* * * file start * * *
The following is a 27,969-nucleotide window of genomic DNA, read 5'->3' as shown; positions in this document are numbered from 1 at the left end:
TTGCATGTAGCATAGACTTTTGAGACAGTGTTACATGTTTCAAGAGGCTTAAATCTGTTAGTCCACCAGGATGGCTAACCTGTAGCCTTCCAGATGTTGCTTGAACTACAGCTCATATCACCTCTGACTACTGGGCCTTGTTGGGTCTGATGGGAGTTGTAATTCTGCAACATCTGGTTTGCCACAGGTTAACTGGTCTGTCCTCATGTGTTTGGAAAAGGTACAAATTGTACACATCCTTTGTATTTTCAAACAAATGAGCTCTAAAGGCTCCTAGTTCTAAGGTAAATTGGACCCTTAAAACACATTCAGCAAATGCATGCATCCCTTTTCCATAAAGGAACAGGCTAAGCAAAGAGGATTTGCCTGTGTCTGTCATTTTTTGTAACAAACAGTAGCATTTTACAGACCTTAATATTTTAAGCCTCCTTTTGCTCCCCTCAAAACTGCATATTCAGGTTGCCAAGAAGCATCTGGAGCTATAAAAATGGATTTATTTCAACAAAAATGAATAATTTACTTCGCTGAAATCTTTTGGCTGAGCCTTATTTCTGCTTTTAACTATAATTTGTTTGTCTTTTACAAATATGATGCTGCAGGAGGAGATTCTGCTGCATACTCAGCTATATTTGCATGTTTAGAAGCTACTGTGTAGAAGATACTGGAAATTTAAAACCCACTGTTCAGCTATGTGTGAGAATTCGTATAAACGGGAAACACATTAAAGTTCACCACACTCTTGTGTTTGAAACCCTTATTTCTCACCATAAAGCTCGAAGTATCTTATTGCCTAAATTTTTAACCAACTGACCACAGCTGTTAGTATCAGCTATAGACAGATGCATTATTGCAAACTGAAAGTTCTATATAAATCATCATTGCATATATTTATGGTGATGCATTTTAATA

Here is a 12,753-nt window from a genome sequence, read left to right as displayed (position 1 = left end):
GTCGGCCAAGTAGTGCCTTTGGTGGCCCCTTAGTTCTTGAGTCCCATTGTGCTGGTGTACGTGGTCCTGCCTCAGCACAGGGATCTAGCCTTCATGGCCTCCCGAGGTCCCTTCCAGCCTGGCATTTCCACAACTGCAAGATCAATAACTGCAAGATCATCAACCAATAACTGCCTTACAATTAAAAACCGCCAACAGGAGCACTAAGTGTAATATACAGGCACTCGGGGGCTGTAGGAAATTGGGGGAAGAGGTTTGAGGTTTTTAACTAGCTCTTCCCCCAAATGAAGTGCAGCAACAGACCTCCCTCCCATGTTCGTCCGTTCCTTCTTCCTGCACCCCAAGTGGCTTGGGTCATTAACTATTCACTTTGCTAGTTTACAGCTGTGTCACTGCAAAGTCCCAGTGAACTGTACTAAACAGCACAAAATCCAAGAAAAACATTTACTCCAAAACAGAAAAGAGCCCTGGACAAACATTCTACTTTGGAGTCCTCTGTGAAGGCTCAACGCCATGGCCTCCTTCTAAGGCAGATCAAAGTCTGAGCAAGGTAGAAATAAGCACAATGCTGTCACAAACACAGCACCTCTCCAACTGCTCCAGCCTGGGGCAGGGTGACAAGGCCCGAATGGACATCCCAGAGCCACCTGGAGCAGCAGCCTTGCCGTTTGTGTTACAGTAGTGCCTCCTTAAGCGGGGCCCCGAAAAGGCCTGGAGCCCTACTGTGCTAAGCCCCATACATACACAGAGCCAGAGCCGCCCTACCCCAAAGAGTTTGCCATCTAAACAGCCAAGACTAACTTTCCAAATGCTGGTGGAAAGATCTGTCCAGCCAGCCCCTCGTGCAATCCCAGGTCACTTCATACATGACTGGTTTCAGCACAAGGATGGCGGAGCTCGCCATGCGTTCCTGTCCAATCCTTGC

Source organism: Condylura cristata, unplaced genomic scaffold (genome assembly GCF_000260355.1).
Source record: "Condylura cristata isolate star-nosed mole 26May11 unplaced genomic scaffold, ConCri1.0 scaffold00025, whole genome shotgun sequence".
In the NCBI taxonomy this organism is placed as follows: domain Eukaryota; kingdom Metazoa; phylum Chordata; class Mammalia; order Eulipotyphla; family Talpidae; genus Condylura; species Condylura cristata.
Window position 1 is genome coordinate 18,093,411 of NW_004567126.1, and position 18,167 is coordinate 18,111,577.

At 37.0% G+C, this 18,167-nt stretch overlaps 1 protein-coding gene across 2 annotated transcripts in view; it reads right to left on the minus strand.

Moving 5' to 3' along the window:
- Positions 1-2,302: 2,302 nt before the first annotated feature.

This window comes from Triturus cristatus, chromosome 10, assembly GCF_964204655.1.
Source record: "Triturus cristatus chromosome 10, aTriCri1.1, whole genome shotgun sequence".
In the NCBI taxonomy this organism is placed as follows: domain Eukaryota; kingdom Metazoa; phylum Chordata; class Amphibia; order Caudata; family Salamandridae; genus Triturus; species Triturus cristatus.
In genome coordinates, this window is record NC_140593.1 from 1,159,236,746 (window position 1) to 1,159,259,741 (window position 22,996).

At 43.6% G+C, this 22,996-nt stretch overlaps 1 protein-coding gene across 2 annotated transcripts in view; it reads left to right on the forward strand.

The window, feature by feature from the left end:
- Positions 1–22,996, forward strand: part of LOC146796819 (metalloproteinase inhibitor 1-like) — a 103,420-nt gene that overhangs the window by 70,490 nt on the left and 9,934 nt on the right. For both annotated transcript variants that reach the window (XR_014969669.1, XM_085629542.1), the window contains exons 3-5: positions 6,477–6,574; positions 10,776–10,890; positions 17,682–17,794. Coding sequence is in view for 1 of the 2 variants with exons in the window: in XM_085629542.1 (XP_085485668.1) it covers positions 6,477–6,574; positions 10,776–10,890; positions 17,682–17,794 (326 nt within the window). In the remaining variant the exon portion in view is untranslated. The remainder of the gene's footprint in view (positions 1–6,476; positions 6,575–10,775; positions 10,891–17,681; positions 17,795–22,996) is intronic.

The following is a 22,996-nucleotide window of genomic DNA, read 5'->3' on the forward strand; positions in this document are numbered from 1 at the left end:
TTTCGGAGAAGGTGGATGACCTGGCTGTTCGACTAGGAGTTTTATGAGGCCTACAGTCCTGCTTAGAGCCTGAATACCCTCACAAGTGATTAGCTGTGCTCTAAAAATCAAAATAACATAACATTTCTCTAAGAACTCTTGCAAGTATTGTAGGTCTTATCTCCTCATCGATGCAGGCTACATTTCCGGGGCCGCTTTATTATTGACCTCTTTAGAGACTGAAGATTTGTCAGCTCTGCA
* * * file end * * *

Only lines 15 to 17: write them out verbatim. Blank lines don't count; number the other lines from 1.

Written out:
In genome coordinates, this window is record NC_140593.1 from 1,159,236,746 (window position 1) to 1,159,259,741 (window position 22,996).

At 43.6% G+C, this 22,996-nt stretch overlaps 1 protein-coding gene across 2 annotated transcripts in view; it reads left to right on the forward strand.

The window, feature by feature from the left end: